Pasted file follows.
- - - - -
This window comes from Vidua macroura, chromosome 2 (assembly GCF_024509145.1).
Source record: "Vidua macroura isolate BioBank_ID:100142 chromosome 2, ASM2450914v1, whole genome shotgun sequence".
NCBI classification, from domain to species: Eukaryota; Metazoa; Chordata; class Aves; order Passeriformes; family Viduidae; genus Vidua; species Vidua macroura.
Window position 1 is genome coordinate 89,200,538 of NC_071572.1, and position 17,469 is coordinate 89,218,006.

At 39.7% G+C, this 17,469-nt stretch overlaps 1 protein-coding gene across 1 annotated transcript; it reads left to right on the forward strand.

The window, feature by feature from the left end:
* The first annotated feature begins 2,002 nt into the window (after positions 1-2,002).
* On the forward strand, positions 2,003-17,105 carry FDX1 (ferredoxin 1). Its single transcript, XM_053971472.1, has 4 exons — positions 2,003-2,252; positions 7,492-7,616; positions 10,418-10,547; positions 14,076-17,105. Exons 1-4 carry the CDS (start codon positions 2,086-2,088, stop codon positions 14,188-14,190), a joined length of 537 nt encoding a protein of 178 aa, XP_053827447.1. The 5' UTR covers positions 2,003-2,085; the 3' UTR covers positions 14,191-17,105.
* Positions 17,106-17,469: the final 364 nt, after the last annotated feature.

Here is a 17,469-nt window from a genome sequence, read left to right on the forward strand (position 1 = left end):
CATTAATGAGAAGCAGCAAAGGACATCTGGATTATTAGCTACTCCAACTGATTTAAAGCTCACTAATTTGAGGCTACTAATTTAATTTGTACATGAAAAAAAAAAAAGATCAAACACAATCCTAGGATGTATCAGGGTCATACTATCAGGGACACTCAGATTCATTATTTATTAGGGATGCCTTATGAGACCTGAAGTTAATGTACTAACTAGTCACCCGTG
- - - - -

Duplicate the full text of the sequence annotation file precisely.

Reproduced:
This window comes from Vidua macroura, chromosome 2 (assembly GCF_024509145.1).
Source record: "Vidua macroura isolate BioBank_ID:100142 chromosome 2, ASM2450914v1, whole genome shotgun sequence".
NCBI classification, from domain to species: Eukaryota; Metazoa; Chordata; class Aves; order Passeriformes; family Viduidae; genus Vidua; species Vidua macroura.
Window position 1 is genome coordinate 89,200,538 of NC_071572.1, and position 17,469 is coordinate 89,218,006.

At 39.7% G+C, this 17,469-nt stretch overlaps 1 protein-coding gene across 1 annotated transcript; it reads left to right on the forward strand.

The window, feature by feature from the left end:
* The first annotated feature begins 2,002 nt into the window (after positions 1-2,002).
* On the forward strand, positions 2,003-17,105 carry FDX1 (ferredoxin 1). Its single transcript, XM_053971472.1, has 4 exons — positions 2,003-2,252; positions 7,492-7,616; positions 10,418-10,547; positions 14,076-17,105. Exons 1-4 carry the CDS (start codon positions 2,086-2,088, stop codon positions 14,188-14,190), a joined length of 537 nt encoding a protein of 178 aa, XP_053827447.1. The 5' UTR covers positions 2,003-2,085; the 3' UTR covers positions 14,191-17,105.
* Positions 17,106-17,469: the final 364 nt, after the last annotated feature.

Here is a 17,469-nt window from a genome sequence, read left to right on the forward strand (position 1 = left end):
CATTAATGAGAAGCAGCAAAGGACATCTGGATTATTAGCTACTCCAACTGATTTAAAGCTCACTAATTTGAGGCTACTAATTTAATTTGTACATGAAAAAAAAAAAAGATCAAACACAATCCTAGGATGTATCAGGGTCATACTATCAGGGACACTCAGATTCATTATTTATTAGGGATGCCTTATGAGACCTGAAGTTAATGTACTAACTAGTCACCCGTG